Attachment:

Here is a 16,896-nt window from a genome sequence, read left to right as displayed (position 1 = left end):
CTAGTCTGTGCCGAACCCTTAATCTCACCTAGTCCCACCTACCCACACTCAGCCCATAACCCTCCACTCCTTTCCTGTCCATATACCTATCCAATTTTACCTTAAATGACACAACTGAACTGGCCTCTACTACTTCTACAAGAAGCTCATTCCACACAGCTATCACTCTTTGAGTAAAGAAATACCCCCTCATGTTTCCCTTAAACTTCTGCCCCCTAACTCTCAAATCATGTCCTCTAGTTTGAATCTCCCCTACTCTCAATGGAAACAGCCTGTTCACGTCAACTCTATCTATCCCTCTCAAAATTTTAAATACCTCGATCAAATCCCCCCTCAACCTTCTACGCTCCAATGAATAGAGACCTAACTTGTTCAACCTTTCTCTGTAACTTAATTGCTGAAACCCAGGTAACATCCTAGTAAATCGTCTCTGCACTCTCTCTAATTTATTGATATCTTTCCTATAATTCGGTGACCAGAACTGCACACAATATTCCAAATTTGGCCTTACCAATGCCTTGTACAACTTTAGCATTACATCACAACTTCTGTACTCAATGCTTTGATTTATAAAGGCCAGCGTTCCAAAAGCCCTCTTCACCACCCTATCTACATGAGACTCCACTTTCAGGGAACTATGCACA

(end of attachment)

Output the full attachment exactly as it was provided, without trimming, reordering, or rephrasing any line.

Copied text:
Here is a 16,896-nt window from a genome sequence, read left to right as displayed (position 1 = left end):
CTAGTCTGTGCCGAACCCTTAATCTCACCTAGTCCCACCTACCCACACTCAGCCCATAACCCTCCACTCCTTTCCTGTCCATATACCTATCCAATTTTACCTTAAATGACACAACTGAACTGGCCTCTACTACTTCTACAAGAAGCTCATTCCACACAGCTATCACTCTTTGAGTAAAGAAATACCCCCTCATGTTTCCCTTAAACTTCTGCCCCCTAACTCTCAAATCATGTCCTCTAGTTTGAATCTCCCCTACTCTCAATGGAAACAGCCTGTTCACGTCAACTCTATCTATCCCTCTCAAAATTTTAAATACCTCGATCAAATCCCCCCTCAACCTTCTACGCTCCAATGAATAGAGACCTAACTTGTTCAACCTTTCTCTGTAACTTAATTGCTGAAACCCAGGTAACATCCTAGTAAATCGTCTCTGCACTCTCTCTAATTTATTGATATCTTTCCTATAATTCGGTGACCAGAACTGCACACAATATTCCAAATTTGGCCTTACCAATGCCTTGTACAACTTTAGCATTACATCACAACTTCTGTACTCAATGCTTTGATTTATAAAGGCCAGCGTTCCAAAAGCCCTCTTCACCACCCTATCTACATGAGACTCCACTTTCAGGGAACTATGCACA